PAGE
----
Michael Hooper looks destined to surpass George Gregan as the longest-serving Wallabies captain after retaining the job under new coach Dave Rennie.
The NSW Waratahs flanker led Australia through last year’s World Cup but was no sure thing of continuing after Rennie delayed his call until the new-look squad gathered in the Hunter Valley this week.
Hooper relinquished his Super Rugby captaincy this year to veteran lock Rob Simmons but maintained he was still eager to take the national job if Rennie saw fit.
Rennie’s decision to hold back the announcement fuelled speculation he could go left-field with his choice in a squad that includes 16 uncapped players.
But Michael Cheika’s replacement said “in the end his appointment was a straight forward decision”.
“I’ve been really impressed with Hoops; we’ve spoken a lot over the past nine months and it’s highlighted his passion and commitment,” Rennie said.
“He’s a good man with an outstanding work ethic and he’s a great role model for our young men coming through.
“He’s keen to lead, and is highly respected by the Wallaby family.”
Captain for 46 of his 99 tests, only Gregan (59) and John Eales (55) have led the side on more occasions.
Denied the record when he was rested for a game at last year’s World Cup, Hooper will become the second-fastest behind New Zealand’s Sam Whitelock to go from a debut to 100 tests in Wellington on October 11.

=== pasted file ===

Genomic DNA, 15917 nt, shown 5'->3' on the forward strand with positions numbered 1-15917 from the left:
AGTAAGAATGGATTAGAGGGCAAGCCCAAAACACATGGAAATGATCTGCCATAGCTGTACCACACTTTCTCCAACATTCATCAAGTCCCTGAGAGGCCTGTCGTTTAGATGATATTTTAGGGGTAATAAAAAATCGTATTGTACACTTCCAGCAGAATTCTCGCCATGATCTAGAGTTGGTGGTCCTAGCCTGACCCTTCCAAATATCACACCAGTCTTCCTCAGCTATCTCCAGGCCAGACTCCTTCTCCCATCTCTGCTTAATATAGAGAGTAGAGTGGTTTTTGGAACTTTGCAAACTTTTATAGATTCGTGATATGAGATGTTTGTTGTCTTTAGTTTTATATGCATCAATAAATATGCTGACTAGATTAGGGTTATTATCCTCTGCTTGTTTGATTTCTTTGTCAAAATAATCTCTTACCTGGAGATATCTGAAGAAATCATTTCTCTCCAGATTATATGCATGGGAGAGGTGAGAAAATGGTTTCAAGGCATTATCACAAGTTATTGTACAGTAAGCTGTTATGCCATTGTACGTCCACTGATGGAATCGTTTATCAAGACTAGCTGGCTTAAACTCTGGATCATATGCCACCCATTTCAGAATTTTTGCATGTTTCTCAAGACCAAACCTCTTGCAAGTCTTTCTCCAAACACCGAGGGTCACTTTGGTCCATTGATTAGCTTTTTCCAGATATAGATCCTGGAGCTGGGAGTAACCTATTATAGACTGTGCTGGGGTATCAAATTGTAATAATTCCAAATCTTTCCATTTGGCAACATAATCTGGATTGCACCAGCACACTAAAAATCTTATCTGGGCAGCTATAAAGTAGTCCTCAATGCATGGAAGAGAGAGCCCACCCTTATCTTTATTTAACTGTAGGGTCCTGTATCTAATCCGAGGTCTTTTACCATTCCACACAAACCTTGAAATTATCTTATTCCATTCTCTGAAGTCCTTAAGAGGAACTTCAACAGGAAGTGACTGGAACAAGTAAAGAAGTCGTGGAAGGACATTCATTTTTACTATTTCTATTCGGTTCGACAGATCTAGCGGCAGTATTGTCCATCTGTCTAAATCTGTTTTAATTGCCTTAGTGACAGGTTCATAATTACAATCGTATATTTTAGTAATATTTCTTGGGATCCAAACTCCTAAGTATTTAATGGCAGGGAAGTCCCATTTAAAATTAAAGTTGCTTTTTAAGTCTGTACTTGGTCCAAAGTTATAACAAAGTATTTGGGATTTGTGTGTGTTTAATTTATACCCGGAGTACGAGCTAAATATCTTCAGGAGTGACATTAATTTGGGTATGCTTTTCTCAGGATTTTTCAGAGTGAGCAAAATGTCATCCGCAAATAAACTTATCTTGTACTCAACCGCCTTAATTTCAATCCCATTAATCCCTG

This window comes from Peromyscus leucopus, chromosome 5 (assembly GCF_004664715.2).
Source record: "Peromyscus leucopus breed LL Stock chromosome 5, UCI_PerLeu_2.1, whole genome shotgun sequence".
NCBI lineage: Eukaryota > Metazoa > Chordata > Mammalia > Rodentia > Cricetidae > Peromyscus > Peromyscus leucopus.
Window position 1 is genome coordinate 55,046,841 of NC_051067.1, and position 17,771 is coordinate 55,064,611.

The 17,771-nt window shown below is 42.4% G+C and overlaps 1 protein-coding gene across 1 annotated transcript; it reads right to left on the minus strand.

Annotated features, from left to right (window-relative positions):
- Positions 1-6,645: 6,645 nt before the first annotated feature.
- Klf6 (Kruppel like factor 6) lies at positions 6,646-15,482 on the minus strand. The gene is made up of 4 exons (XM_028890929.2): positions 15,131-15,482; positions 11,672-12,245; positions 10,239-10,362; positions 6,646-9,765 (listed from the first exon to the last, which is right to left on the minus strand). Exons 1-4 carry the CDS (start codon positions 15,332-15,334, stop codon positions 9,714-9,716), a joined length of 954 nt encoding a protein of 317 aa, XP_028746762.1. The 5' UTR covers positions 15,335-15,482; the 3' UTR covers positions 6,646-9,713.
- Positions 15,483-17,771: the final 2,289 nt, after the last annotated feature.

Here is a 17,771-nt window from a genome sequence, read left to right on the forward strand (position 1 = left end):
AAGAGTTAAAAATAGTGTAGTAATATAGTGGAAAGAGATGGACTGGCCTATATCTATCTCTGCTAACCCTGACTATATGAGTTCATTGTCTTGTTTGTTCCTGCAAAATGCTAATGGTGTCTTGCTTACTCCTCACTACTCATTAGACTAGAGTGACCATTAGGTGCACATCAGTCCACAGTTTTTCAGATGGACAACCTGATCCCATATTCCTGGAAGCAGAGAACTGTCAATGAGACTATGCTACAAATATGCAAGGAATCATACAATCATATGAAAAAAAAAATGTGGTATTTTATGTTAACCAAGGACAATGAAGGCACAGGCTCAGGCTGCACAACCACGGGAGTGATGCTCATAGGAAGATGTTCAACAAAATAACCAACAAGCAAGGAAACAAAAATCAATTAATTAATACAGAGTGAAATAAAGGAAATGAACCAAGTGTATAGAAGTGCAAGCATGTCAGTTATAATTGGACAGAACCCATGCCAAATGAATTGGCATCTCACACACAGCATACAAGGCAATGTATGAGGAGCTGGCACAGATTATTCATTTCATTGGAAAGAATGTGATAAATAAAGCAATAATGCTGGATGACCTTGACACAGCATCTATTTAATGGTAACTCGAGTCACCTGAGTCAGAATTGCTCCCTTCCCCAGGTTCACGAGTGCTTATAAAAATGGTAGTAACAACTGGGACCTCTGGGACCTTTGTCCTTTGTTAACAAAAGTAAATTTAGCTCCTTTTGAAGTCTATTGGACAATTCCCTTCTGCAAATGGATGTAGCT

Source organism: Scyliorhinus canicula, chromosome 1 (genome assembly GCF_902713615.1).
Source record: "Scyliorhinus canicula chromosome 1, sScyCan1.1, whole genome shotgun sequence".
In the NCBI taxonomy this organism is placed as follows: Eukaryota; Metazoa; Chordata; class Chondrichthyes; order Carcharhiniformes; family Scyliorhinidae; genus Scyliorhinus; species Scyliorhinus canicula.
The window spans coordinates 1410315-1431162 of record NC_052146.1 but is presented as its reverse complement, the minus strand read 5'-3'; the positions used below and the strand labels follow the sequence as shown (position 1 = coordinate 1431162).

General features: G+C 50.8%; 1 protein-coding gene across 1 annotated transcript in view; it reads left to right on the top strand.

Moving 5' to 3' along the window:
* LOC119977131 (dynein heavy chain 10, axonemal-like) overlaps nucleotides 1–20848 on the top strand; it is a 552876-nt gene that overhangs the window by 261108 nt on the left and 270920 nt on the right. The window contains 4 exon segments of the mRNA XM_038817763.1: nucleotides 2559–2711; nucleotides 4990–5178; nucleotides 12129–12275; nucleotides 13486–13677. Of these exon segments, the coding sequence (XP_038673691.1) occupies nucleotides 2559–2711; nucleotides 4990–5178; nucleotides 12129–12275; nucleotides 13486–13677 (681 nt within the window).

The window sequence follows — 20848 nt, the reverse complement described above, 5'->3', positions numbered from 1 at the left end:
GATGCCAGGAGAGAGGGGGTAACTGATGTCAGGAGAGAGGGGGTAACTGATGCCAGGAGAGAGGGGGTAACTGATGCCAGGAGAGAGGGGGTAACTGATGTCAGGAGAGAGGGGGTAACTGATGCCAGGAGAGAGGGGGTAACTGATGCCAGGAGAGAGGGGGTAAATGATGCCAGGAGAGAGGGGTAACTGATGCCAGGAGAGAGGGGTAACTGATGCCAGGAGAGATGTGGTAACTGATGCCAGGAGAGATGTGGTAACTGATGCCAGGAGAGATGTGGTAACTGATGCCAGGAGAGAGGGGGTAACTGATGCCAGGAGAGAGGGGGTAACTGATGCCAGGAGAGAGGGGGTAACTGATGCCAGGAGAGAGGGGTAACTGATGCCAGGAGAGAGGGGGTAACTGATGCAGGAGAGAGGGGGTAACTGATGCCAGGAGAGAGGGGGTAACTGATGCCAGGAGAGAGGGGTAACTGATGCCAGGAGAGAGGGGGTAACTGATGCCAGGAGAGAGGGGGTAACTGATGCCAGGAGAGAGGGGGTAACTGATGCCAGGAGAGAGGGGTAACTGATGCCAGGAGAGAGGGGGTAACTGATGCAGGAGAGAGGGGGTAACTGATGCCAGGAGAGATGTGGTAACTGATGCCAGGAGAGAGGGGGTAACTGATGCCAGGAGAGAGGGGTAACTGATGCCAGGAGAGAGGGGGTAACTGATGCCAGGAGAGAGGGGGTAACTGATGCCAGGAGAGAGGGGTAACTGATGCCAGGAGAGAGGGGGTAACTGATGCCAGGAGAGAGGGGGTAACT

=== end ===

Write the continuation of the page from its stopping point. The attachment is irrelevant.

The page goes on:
A second Bledisloe Cup test, slated for Auckland’s Eden Park on October 18, follows before they return for six Rugby Championship Tests across NSW and Brisbane from November 7.
It’s an eight-game haul across 10 weeks – tougher than even a successful World Cup run – that would put Hooper just one game behind Eales and within reach of Gregan’s mark.
Rennie’s show of faith in Hooper means he could well be leading the side into France’s 2023 World Cup, when the breakdown menace would still only be 31.
“It’s an absolute honour to be the Wallabies captain and I want to thank Dave, the Wallabies management team as well as Rugby Australia for their support and endorsement,” Hooper, who first captained the side as a 22-year-old, said.
“It’s a privilege to wear the Wallabies jersey, I feel proud to lead my teammates and to represent those players that have gone before and all Australians.
“I’m really excited about this group and the direction we are heading. We have already spent some quality time together, defining who we are and what we stand for and what we plan to achieve in the coming months.”
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